The perception of overreaching censorship, meanwhile, has ignited a counter from those who believe a free and open internet is a largely unmoderated one. They fear that government will wade too far into the waters of censoring certain forms of speech; groups like the American Civil Liberties Union also see private companies like Twitter and Facebook as too big and ubiquitous to be silencing individuals for something as subjective as hate. “There are reasons why viewpoint neutrality is the hallmark of First Amendment jurisprudence. Censors can behave in unpredictable, arbitrary and capricious ways — and no one has a sufficient monopoly on truth to serve as philosopher king over speech and debate,” National Review writer David French argues in an op-ed dubbed “The Social Media Censorship Dumpster Fire,” which coalesces many of the arguments against further regulation.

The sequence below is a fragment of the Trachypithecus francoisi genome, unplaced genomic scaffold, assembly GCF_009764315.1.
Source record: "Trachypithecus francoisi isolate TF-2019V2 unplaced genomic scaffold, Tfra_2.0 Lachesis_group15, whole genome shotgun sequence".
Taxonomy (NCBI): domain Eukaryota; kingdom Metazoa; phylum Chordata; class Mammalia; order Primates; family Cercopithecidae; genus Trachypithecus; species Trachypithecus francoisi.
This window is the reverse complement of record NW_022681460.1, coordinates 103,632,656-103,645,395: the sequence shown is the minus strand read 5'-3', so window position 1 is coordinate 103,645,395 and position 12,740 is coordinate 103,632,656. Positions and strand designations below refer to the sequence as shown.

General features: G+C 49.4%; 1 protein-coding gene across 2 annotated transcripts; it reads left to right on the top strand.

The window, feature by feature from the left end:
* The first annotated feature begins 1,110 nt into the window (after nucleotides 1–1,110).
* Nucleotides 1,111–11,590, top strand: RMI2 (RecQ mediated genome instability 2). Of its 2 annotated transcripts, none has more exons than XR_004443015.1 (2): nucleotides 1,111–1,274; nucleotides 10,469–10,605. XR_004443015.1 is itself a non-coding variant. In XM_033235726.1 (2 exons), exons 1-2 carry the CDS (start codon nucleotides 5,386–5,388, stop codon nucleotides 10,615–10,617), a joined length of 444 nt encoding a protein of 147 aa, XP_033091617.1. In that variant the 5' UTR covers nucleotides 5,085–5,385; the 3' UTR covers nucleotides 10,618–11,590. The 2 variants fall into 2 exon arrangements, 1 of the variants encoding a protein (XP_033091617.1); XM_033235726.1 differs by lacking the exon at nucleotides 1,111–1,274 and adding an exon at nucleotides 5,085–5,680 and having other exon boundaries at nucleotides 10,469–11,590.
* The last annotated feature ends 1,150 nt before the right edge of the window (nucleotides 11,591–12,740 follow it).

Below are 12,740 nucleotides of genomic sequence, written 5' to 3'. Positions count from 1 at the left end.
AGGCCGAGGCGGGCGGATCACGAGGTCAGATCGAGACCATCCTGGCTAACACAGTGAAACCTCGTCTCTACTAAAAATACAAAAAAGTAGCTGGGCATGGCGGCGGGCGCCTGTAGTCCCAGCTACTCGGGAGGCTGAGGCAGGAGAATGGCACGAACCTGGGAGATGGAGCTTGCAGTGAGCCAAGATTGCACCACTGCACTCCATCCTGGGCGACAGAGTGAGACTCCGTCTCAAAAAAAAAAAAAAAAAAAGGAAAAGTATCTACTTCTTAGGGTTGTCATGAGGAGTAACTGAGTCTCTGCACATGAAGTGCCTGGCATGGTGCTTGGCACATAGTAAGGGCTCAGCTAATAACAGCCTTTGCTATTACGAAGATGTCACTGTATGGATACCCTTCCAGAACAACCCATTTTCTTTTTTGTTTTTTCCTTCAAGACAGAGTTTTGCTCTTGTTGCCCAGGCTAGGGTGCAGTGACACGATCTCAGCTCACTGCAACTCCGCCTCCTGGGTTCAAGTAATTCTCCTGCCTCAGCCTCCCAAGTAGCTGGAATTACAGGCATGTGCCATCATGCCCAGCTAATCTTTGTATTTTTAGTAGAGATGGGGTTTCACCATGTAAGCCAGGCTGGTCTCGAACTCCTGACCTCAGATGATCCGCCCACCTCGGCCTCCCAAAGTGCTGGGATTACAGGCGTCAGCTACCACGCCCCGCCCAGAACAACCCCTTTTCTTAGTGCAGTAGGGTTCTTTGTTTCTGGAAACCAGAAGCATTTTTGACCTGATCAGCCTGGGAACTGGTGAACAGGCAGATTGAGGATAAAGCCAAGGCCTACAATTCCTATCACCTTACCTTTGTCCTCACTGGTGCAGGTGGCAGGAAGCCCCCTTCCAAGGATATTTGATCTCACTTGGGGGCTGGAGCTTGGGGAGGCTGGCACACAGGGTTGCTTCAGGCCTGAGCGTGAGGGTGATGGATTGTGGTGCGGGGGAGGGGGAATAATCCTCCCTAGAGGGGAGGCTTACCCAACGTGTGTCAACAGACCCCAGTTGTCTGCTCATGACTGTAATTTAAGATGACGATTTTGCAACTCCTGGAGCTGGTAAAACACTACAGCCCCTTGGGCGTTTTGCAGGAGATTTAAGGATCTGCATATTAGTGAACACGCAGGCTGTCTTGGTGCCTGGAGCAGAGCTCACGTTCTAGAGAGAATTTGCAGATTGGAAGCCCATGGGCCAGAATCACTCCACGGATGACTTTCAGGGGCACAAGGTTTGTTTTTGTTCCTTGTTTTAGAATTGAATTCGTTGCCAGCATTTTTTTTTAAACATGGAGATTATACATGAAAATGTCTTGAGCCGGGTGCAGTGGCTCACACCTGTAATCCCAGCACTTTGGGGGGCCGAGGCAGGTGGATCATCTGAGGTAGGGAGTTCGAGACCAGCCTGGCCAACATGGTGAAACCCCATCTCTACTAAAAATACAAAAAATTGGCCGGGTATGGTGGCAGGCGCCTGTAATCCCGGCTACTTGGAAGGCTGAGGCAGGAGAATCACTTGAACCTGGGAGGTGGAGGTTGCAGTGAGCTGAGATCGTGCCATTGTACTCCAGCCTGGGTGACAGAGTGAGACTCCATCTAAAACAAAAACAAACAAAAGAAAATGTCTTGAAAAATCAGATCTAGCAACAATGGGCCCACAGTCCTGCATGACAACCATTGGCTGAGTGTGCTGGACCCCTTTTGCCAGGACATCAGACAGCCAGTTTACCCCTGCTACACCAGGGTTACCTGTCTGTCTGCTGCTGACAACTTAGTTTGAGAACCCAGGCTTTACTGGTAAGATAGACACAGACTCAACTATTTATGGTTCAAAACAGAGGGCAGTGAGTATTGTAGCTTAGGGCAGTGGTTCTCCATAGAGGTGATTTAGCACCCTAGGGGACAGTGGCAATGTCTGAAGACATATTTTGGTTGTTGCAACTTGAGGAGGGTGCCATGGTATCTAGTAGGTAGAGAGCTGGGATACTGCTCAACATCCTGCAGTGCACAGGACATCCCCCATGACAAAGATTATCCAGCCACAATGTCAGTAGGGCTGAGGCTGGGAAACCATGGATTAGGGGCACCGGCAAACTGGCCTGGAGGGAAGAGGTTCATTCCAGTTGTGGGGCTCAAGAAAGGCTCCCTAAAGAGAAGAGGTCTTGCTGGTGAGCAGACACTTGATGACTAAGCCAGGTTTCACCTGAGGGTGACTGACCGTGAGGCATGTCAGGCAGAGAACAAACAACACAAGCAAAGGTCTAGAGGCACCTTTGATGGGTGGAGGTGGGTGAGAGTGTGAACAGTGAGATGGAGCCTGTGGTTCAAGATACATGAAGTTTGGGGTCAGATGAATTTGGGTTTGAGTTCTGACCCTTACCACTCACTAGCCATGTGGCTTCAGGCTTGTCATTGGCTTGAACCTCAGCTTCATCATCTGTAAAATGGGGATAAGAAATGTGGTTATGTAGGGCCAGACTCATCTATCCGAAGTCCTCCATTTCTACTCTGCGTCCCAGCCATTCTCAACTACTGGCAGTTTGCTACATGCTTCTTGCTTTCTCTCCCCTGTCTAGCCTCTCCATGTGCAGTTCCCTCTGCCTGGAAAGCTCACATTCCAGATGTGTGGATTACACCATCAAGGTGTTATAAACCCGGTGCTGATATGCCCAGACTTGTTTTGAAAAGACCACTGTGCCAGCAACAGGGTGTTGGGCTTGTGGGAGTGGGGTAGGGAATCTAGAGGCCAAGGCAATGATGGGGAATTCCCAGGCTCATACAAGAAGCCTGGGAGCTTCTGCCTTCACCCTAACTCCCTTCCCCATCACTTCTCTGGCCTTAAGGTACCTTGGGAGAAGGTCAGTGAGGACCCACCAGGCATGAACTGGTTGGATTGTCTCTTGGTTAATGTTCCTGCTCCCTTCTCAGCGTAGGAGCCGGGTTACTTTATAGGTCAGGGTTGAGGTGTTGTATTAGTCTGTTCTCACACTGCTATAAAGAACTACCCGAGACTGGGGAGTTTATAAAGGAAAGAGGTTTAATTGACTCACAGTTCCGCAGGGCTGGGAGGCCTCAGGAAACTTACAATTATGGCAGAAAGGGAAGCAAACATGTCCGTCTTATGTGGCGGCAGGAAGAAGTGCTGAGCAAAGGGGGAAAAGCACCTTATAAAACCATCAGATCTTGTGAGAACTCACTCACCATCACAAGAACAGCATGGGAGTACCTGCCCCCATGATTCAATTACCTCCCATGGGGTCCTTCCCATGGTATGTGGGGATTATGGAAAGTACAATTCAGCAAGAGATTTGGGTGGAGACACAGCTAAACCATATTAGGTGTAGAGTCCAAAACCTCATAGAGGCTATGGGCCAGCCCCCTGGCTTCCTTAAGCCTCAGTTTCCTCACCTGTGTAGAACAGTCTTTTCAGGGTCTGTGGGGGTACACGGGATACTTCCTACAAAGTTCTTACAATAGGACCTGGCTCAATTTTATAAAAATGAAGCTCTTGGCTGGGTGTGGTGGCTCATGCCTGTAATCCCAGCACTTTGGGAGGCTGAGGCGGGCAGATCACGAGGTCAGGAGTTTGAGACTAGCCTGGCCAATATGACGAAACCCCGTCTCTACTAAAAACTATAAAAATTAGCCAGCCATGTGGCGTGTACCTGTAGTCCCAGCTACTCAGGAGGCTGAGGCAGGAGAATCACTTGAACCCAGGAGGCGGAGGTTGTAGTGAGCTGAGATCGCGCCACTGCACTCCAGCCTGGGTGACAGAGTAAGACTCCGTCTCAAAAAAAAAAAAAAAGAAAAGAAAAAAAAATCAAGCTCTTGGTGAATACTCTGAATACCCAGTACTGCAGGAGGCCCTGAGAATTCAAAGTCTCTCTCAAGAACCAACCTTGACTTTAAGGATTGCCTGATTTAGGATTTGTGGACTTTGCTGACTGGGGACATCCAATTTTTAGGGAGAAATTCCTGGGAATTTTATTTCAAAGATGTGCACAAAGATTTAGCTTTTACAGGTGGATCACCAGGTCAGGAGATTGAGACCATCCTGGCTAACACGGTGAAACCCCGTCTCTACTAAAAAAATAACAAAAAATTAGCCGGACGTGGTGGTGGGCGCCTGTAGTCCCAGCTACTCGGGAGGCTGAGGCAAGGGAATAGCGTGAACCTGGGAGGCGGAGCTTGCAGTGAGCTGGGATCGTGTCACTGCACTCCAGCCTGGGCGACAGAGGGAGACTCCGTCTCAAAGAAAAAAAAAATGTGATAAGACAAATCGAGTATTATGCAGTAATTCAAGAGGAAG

These are swift and confusing waters to navigate. In a twist, President Donald Trump on Friday called for government intervention in “bias” against “conservative voices” on social media platforms, more or less changing the national focus from the extremely online, white supremacist behavior of the El Paso shooter to the aggreivances of alt-righters hit with bans. Trump-friendly FCC chairman Ajit Pai has also beat the drum for tech companies to remain neutral and stay out of moderating speech (ironic, considering his antagonism to, well, actual net neutrality). “The greatest threat to a free and open internet has been the unregulated Silicon Valley tech giants that do, in fact, today decide what you see and what you don’t,” Pai said in a Senate Commerce Committee meeting in June. 

Amid this rhetorical mess, evidence is mounting that the rise of racist, sexist and otherwise hateful speech online is mirroring a substantial rise in hate groups and hate crimes across the U.S.